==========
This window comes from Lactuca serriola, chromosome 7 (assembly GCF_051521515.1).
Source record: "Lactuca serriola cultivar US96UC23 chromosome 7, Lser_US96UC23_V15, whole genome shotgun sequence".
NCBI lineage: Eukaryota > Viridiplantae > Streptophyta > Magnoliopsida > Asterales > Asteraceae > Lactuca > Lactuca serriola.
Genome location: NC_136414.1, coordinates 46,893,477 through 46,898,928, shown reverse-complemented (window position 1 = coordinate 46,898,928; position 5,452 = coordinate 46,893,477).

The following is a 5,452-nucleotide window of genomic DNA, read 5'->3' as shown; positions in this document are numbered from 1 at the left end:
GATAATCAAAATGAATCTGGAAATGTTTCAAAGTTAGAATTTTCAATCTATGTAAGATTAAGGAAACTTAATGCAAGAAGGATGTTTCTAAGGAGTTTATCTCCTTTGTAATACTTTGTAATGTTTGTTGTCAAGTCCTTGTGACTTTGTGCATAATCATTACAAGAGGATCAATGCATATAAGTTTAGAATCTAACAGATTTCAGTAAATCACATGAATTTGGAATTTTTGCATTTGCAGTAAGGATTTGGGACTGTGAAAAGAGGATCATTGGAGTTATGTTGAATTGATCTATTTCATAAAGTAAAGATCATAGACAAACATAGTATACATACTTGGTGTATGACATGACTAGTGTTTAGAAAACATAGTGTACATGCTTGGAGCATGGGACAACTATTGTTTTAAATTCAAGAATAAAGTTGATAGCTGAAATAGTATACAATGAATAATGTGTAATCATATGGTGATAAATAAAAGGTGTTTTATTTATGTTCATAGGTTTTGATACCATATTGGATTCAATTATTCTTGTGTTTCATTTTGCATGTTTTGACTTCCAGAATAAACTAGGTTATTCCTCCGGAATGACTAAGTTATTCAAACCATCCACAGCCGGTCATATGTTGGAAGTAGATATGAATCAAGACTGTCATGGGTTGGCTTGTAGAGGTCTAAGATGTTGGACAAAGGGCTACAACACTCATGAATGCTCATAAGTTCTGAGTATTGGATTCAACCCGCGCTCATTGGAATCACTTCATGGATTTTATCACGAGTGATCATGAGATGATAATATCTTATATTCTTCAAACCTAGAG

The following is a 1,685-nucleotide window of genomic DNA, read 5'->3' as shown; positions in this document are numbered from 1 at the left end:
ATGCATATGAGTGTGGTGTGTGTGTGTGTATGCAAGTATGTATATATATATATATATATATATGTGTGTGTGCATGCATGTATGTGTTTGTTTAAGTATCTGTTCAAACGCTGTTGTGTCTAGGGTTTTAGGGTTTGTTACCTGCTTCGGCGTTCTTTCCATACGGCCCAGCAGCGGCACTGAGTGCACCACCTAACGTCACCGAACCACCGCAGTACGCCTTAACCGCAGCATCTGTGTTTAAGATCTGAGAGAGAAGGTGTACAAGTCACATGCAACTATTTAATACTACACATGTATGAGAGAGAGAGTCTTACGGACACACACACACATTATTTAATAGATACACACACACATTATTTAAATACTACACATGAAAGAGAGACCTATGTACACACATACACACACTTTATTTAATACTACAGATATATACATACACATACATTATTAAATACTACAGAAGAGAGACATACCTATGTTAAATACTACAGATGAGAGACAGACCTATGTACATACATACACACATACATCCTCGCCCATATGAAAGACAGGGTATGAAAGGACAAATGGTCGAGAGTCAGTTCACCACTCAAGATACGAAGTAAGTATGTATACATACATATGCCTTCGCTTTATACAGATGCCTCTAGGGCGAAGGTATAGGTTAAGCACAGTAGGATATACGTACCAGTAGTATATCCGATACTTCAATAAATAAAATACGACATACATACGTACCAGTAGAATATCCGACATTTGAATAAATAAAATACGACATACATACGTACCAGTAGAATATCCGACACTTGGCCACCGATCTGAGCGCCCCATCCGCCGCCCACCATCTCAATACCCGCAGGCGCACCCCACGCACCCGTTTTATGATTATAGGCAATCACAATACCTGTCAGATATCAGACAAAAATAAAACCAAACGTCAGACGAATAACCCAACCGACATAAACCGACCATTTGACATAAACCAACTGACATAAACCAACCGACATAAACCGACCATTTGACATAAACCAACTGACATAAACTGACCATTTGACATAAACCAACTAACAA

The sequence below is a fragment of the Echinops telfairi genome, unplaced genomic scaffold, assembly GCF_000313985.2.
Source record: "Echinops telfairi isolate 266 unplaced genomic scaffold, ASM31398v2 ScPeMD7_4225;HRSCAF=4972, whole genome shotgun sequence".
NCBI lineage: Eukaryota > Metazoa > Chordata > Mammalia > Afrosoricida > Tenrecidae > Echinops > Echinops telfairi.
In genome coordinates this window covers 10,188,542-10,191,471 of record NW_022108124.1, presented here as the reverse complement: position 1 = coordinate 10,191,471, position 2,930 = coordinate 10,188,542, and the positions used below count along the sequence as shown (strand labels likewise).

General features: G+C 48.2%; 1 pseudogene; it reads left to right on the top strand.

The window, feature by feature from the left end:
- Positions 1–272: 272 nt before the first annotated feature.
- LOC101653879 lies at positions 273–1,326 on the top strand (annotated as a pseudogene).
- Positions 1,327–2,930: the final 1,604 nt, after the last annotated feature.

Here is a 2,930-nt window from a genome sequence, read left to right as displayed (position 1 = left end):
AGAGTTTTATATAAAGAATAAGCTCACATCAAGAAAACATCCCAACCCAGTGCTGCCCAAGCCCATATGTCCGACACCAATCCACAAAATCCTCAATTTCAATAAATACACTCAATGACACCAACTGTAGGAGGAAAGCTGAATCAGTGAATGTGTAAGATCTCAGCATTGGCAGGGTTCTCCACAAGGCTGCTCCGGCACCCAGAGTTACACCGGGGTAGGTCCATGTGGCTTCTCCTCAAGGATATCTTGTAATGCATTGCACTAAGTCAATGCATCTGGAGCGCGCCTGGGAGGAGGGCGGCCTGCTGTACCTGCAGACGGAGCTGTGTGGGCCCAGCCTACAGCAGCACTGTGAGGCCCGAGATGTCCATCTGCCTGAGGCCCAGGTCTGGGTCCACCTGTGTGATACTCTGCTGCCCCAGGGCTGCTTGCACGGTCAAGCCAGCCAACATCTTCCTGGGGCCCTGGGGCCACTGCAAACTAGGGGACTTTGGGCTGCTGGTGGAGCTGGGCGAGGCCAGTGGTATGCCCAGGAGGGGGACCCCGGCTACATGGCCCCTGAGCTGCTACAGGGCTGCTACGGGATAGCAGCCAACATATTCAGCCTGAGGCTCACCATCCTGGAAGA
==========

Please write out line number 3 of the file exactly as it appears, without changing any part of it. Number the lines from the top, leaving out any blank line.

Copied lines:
NCBI lineage: Eukaryota > Viridiplantae > Streptophyta > Magnoliopsida > Asterales > Asteraceae > Lactuca > Lactuca serriola.